Firefighters Hope Washington Bill Will Help Remove Toxic Chemicals From Protective Gear

A new bill in Washington could help speed the process to regulate toxic chemicals in products such as structural firefighter protective gear.
A new bill in Washington could help speed the process to regulate toxic chemicals in products such as structural firefighter protective gear. CREDIT: Andrew Magill/ Flickr Creative Commons

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Firefighters say toxic chemicals in their protective equipment are a big concern and need to be replaced with safer alternatives.

A new bill in the Washington Legislature could help speed the process for state regulators to restrict toxic chemicals in firefighting gear.

“Something we didn’t realize until it was too late is that the gear that was designed to keep us safe is actually poisoning us,” said A.J. Johnson, legislative liaison for the Washington State Council of Fire Fighters and a firefighter in Edmonds, Washington.

Firefighters already are diagnosed with certain cancers at a higher rate than the rest of the population, according to a study from the National Institute for Occupational Safety and Health.

These toxic chemicals, called PFAS, or Per- and polyfluoroalkyl substances, are known as forever chemicals, according to the Washington Department of Ecology. They never disappear and build up in the environment and in people. The pervasive chemicals make products water- and oil-resistant and are found in everything, including floor coverings, cookware, cosmetics, and clothes.

However, PFAS toxicity is not well understood. In laboratory animals, studies have shown PFAS exposure affects liver function, reproductive hormones, and the development of offspring.

In people, some research has found probable links in PFAS exposure to a variety of health issues, including high cholesterol, reproductive and development issues, and certain cancers, according to the Department of Ecology.

In 2018, Washington became the first state to ban PFAS in food packaging and firefighting foam, which is the suspected source of PFAS in Washington’s drinking water, according to the Department of Ecology.

Moreover, according to the department, unhealthy amounts of PFAS have been found in drinking water in Airway Heights, North Whidbey Island, Issaquah, and at Joint Base Lewis-McChord.

Even though Washington was the first state to ban several PFAS products, some lawmakers and advocates said the process to regulate other sources of PFAS would take too long.

This summer, The Seattle Times reported on a study that found PFAS in the breast milk of 50 women living in Puget Sound. (Johnson said his wife, who is a middle school counselor, participated in the study.)

After reading the article, Rep. Liz Berry, D-Seattle, said she wanted to speed up the process to regulate PFAS in Washington.

“As a mom of two small kids – I’ve got a 5 year old and a 2 year old – I breastfed both of my babies. I was terrified when I read the study,” Berry said.

Without this update, Berry said, other PFAS sources potentially wouldn’t be banned in Washington until 2030.

Shirlee Tan, senior toxicologist for the Seattle and King County Public Health Department, said the bill would streamline safer products for the state.

H.B. 1694 will prevent health impacts and costs. It will protect sensitive populations and communities disproportionately exposed to environmental and other stressors,” Tan said.

For structural firefighters, Johnson said, the sooner toxic equipment can be replaced, the better.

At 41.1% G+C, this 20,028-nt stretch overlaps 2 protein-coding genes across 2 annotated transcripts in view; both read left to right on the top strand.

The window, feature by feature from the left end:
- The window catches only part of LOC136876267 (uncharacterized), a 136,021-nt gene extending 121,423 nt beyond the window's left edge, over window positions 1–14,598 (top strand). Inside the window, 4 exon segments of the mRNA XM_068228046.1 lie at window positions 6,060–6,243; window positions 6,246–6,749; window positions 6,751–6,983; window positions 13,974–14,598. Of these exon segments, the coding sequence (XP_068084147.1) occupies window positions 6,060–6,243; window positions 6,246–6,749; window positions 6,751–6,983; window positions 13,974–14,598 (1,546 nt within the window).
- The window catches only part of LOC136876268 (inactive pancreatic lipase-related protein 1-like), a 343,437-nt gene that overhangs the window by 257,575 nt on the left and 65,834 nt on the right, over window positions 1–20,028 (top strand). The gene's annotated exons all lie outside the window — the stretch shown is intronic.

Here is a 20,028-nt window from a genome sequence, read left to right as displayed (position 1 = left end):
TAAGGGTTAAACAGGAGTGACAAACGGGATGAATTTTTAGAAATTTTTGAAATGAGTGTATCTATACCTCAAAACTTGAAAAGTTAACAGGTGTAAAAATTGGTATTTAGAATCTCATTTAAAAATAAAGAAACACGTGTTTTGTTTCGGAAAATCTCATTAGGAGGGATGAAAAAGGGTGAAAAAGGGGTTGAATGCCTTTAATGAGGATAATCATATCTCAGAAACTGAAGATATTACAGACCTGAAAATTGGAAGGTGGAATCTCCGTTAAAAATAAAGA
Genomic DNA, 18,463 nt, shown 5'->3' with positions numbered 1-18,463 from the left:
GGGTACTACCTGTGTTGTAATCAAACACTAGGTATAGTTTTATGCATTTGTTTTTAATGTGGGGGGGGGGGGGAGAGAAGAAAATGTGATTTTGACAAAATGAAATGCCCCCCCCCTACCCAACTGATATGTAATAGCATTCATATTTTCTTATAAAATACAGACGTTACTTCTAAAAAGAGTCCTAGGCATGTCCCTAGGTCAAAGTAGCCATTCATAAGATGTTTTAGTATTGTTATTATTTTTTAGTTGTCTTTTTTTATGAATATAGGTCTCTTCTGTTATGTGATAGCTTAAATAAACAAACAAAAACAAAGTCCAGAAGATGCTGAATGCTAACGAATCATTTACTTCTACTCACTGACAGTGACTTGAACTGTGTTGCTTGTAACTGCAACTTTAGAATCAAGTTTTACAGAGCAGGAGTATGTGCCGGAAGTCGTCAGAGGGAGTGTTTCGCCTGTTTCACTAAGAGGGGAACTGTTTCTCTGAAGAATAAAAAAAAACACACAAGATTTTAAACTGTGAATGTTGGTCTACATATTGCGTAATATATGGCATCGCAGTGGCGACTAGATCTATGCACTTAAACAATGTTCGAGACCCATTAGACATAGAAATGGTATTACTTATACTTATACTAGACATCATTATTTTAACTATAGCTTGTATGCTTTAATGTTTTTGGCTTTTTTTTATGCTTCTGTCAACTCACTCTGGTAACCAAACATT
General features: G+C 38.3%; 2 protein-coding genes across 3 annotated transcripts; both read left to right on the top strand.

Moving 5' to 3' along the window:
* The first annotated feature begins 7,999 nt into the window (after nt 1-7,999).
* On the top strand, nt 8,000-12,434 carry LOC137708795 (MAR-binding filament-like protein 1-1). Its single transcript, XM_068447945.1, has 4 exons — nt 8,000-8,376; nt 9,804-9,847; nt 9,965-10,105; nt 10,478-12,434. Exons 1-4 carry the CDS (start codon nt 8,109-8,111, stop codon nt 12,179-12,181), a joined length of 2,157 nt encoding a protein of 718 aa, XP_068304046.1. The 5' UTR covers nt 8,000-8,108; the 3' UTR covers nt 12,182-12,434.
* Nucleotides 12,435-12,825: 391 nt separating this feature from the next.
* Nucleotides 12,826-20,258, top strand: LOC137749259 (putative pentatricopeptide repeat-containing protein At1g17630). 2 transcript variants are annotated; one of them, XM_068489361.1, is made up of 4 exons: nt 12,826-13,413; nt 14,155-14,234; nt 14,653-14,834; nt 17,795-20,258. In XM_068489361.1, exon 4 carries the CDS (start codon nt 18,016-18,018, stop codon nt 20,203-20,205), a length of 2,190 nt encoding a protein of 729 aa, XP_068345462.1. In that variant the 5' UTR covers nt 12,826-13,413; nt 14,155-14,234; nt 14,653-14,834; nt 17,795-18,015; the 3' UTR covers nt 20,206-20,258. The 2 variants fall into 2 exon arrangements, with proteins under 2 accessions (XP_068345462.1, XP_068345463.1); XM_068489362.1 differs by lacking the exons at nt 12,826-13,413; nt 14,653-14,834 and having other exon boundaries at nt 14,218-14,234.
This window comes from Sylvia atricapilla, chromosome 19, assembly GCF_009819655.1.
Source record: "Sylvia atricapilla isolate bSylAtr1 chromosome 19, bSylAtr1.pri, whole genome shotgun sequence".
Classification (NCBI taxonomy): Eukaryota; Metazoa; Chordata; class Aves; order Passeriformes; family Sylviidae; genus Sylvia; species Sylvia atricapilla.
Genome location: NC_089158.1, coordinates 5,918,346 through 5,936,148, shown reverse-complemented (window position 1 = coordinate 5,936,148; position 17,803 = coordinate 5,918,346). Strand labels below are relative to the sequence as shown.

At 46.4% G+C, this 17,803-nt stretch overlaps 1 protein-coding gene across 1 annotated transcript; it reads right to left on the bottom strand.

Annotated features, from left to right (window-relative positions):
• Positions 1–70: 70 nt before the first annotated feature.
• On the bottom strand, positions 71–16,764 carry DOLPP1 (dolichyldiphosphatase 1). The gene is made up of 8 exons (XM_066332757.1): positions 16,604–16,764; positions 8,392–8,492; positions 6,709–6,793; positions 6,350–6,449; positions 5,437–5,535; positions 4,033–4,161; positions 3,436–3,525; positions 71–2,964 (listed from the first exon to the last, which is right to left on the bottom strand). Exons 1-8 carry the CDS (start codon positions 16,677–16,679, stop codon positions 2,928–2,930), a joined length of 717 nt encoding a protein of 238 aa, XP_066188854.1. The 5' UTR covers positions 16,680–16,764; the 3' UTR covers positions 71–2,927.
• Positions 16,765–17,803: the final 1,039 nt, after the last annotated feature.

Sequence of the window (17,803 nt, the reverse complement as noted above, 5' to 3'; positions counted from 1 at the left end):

After Washington’s 2018 law, manufacturers of firefighters protective gear, known as bunker or turn-out gear, had to disclose whether the materials contained PFAS.

Each manufacturer that sent information to the Washington Department of Ecology reported PFAS in its proprietary protective equipment, which can cost between $5,000 to $7,000 new, Johnson said. Most professional structural firefighters have two sets of bunker gear, he said.

A 2020 study found indicators of PFAS in the moisture barrier and outer shell of new and used protective gear.

The chemicals make firefighter’s protective gear more water-resistant, Johnson said.

“Thirty or 40 years ago, before the invention of this stuff, we just went into fires and got wet. Your gear was really wet after fighting a fire,” Johnson said. “Before we knew about PFAS, this was a really good invention.”

As the gear heats up, more of the chemicals are released for the firefighters to breathe. In addition, Johnson said, firefighters are at risk of breathing in even more toxic chemicals inside burning buildings – PFAS are found in couch cushions, carpets and furniture that could all burn.

Moreover, he said, firefighters wear their protective equipment when they respond to a variety of calls such as car wrecks. The gear also sits next to firefighters as they’re responding to medical calls.

“The gear is right next to us. You’re within five feet of it all of the time,” Johnson said. “We just would like to have another option where we’re not exposed to it.”

Gear manufacturers are making equipment that doesn’t contain PFAS, Johnson said during testimony at a House Energy & Environment Committee public hearing.

“That’s what we would like to move toward,” Johnson said of the Washington State Council of Fire Fighters, which represents around 8,000 firefighters.

At the public hearing, Tim Shestek, with the American Chemistry Council, said H.B. 1694 needs to be more specific.

“Not all chemicals are the same. Not all uses and exposures are the same,” Shestek said.

As for protective firefighting gear, Johnson said PFAS exposure should be limited quickly.

“I know the people I work with, if the option was, ‘Oh, I’m going to be exposed to this dangerous chemical, or I’m going to get wet.’ I think people would just choose getting wet,” Johnson said.

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